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Joseph Kosuth is widely recognized as a pioneer of Conceptual and installation art. For over six decades, he has been renowned for his language-based works and appropriation strategies that have challenged traditional notions of art. Through his oeuvre, Kosuth has consistently explored the production and role of language and meaning within the realm of art.

Kosuth was born in 1945 in Toledo, Ohio. He received his early artistic training at the Toledo Museum School of Design from 1955 to 1962, studying under the tutelage of the Belgian painter Line Bloom Draper. Kosuth went on to enroll at the Cleveland Institute of Art from 1963 to 1964. In 1964 and 1965, he furthered his studies with Roger Barr at the American Center in Paris.

In 1965, Kosuth relocated to New York City to attend the School of Visual Arts. He eventually joined the institution's faculty, but it was during this time that he abandoned painting and began creating conceptual works. These works were first exhibited in 1967 at the Museum of Normal Art, a gallery space that Kosuth co-founded. Two years later, Kosuth held his inaugural solo exhibition at the Leo Castelli Gallery in New York. In the same year, he became the American editor of the influential journal Art and Language.

Between 1971 and 1972, Joseph Kosuth pursued studies in philosophical anthropology and philosophy under the guidance of Stanley Diamond at The New School for Social Research in New York. The philosophy of Ludwig Wittgenstein, among other influential thinkers, greatly impacted Kosuth's artistic development from the late 1960s to the mid-1970s. For over fifty years, Kosuth has been engaged in exploring the relationship between language and art through a variety of mediums, including installations, museum exhibitions, public commissions, and publications in Europe, the Americas, and Asia. His work has been featured in major international exhibitions such as Documenta and the Venice Biennale on multiple occasions.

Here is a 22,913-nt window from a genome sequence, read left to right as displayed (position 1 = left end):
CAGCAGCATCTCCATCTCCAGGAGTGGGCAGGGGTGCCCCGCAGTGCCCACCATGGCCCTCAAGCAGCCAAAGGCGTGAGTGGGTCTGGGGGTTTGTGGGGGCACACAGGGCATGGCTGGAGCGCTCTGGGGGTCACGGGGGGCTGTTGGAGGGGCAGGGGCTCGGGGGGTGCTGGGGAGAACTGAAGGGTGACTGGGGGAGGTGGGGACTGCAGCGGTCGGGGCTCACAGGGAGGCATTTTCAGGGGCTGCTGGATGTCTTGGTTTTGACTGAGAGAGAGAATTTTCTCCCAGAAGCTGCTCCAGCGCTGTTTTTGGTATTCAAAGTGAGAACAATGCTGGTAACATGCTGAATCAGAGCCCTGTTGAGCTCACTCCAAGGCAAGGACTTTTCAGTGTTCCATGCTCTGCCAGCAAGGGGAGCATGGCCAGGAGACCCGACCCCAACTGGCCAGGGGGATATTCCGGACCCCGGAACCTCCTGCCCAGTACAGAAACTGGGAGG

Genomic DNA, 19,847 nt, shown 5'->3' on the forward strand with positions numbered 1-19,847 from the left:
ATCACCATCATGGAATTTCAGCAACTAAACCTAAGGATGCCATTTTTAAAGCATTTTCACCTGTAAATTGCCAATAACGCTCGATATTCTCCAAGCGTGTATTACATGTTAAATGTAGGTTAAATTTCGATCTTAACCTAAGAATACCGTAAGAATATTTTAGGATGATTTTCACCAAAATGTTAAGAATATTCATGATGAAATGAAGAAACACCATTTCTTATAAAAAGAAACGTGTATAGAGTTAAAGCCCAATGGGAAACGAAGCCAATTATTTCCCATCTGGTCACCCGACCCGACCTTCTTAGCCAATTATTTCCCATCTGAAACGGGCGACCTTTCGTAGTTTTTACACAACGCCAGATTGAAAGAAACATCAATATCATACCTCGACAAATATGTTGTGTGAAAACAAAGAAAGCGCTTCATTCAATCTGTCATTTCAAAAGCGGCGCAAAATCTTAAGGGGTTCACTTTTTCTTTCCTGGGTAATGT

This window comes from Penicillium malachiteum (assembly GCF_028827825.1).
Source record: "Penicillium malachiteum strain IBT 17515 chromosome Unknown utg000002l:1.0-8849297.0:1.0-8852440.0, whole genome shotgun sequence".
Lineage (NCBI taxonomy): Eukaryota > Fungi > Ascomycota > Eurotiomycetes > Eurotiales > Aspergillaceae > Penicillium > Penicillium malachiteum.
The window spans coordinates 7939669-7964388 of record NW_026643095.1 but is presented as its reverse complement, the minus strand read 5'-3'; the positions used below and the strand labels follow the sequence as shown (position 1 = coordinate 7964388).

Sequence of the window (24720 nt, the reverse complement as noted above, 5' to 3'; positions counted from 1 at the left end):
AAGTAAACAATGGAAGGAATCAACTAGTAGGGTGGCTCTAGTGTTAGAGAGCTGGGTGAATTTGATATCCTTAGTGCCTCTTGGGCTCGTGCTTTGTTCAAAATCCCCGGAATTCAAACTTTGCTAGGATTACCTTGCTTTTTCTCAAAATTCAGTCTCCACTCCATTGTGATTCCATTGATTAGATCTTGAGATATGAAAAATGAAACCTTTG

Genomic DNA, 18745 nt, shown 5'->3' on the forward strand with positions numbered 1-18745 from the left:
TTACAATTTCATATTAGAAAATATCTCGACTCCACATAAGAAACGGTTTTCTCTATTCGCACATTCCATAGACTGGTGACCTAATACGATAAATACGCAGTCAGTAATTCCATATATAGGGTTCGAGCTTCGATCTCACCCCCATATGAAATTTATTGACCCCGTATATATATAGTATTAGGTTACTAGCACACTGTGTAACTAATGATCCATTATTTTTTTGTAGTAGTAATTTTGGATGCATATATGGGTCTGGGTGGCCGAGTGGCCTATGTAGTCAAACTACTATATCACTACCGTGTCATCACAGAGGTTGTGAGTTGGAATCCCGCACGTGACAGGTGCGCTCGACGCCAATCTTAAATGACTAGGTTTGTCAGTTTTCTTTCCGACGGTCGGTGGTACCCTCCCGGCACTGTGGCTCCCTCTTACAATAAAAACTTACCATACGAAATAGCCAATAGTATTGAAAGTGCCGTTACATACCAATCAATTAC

Kosuth currently resides and works in both New York and London. He has received numerous awards for his contributions to the arts, including the Brandeis Award in 1990, the Frederick Wiseman Award in 1991, the Menzione d’Onore at the Venice Biennale in 1993, and the Chevalier de l’ordre des Arts et des Lettres from the French government in 1993, among others. In 1968, he received a Cassandra Foundation Grant. In 1999, the French government issued a postage stamp in honor of his work in Figeac. In 2001, he was awarded an honorary doctorate in Philosophy and Letters from the University of Bologna, Italy. In 2003, he received the Decoration of Honour in Gold for services to the Republic of Austria, the highest honor bestowed by the Austrian Republic for accomplishments in science and culture. Kosuth's work, ni apparence ni illusion, opened at the Musée du Louvre in Paris in 2009 and became a permanent installation in 2014. In 2012, he was inducted into the Royal Belgian Academy. His work has been exhibited in solo exhibitions at institutions such as the Multimedia Art Museum in Moscow, Russia; the Kunstmuseums Thurgau in Warth, Switzerland; Haus Konstruktiv in Zurich, Switzerland; and the Australian Centre for Contemporary Art in Melbourne, Australia, among others. In 2019, Kosuth installed permanent public installations at the Miami Beach Convention Center in Miami, Florida, and the Bill Graham Civic Auditorium in San Francisco, California. His work is featured in major private and public collections worldwide, including the Museum of Modern Art in New York City, the Tate Gallery in London, the Solomon R. Guggenheim Museum in New York City, the Whitney Museum of American Art in New York City, the Van Abbemuseum in Eindhoven, the Stedelijk Museum in Amsterdam, the Louvre Museum in Paris, the National Gallery of Victoria in Melbourne, the Museum of Contemporary Art in Sydney, the Centre Pompidou in Paris, and the Galleria Nazionale d’Arte Moderna in Rome, among many others.